Marcus,  the first line is straight because the graph was constructed by placing the 91 batteries in order of weak to strong based on the first test.  On the second test the batteries remain in the same order but the inacuracies cause the data points to spread out.

On April 17, 2013 at 3:58am
s. mateen wrote:

We have stored Lead acid batteries for about 12 months without charging and now we want to use them. We have measured the voltage of the batteries are more than 12.25vdc per battery (100 ah).

Are there any risk of using them? What should we do before using them? Should we just throw them away?

Please help me urgently. I need help to make the decision. Thanks a lot.

On April 27, 2013 at 6:03am
Robert H. wrote:

s. mateen:  I am a novice, but…1.25 is almost fully discharged.  The longer they were stored at this low open voltage, the greater likelyhood of a weakened battery.  The best option from my perspective would be to remove the batteries and gently rock them side to side for 3 - 4 minutes, check the acid levels (use only distilled water - assuming no battery leaks) and verify acid levels are at covering the plates.  If the levels are low but covering the plates, completely charge with a good quality smart charger (battery minder, schumacher), then check the specific gravity; I would want no more total variation of 0.02 from the stongest cell to the weakest.  Assuming an “o.k.” S.G. reading, finish filling the cells as needed (do not overfill), and charge again with a 2 amp smart charge until completely charged.  Be sure your smart charger is set for either “deep cycle” or “marine”, or “STD”, but for sure NOT AGM or GELL! Recheck S.G. - it should be 1.25 minimum on any one cell (in the green of the hydometer) and still withing the 0.02 S.G. variance maximum bron the best to the worst cell.  If this is good, follow battery universities’ instructions for measuring each cells individual voltage which I would want to vary by no more than 0.02.  If you can, then load test the battery with no more than a 25 amp draw. and it should test good for at least 3 1/2 hours.  If still good, repeat the 2 amp charge to full charge, and put into service.  There are a number of other tests, and if this is totally foriegn to you, have a qualified battery service check the batteries for fitness to use.  Always abide by safe battery handling precautions; eye, vapor, and skin protection, etc.  I believe this is all good advice and safe, but only if done correctly and by someone comfortable and familiar with batteries.  No guarntee though, and there are risks with handling batteries, so I must disclaim any responsibility for this information, “at your own risk”.  Please verify this information with someone qualified if your unsure of what your doing.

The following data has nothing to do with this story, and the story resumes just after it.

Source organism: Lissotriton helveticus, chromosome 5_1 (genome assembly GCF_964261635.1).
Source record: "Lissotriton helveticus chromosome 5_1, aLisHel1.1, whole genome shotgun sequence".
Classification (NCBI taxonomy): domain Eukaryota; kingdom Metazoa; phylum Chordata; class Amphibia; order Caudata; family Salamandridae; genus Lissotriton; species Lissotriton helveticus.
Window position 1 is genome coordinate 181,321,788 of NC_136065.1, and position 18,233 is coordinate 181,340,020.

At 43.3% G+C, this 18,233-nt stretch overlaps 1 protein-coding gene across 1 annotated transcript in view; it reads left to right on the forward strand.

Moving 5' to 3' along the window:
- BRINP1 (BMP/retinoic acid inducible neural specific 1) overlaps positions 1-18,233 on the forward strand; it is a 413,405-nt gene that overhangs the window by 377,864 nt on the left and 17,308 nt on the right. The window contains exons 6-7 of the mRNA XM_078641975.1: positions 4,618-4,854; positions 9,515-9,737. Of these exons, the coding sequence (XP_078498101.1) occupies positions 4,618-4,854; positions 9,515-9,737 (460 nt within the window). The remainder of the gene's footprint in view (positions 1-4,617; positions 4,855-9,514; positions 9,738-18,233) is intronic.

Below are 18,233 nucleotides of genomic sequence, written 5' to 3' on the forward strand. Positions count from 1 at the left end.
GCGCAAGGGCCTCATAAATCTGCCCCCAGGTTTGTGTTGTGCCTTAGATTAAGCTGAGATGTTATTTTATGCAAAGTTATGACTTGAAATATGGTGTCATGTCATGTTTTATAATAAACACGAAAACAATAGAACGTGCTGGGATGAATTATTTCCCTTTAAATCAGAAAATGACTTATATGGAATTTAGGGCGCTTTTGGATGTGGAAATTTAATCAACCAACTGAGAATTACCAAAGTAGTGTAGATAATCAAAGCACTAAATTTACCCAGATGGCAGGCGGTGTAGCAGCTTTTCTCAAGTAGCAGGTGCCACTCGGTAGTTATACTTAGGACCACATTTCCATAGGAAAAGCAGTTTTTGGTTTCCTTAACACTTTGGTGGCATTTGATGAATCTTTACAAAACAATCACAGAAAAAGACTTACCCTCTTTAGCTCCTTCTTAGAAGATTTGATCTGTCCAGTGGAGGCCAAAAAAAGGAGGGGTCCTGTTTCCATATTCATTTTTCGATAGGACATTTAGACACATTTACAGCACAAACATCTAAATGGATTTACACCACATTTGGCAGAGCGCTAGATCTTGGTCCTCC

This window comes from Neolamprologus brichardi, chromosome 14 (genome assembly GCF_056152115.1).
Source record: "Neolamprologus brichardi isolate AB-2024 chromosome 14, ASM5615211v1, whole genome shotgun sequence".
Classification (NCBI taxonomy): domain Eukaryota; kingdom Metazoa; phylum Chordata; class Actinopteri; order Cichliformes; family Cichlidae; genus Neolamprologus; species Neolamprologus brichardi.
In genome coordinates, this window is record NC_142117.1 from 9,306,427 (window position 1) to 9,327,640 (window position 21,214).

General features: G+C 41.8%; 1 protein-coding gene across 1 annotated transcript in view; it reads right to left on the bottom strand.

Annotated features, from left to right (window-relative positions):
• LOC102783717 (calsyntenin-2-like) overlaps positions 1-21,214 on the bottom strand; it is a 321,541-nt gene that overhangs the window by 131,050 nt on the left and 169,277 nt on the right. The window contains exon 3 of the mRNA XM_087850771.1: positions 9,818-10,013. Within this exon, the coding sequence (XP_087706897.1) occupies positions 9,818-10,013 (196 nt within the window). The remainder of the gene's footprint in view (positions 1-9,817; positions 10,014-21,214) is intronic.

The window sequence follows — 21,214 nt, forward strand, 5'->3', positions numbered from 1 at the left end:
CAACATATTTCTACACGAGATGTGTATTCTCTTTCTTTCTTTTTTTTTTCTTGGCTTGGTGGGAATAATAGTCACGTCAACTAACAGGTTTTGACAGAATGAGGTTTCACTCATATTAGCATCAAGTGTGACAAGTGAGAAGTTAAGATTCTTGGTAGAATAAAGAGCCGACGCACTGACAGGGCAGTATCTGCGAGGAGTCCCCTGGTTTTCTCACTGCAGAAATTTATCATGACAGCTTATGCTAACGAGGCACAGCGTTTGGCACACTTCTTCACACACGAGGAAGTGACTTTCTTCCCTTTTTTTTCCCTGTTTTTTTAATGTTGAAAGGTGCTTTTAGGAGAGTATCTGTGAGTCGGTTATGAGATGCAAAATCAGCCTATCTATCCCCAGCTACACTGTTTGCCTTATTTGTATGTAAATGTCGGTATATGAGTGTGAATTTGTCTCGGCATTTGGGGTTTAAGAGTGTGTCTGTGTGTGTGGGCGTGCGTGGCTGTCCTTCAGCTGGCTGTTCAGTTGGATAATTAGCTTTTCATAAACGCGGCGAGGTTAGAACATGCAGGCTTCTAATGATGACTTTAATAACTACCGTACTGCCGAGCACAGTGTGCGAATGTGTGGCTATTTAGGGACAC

The short alternative version: Take them to a service shop with a good reputation, and have them tested and serviced before using or depending on them.

On April 27, 2013 at 6:16am
Robert H. wrote: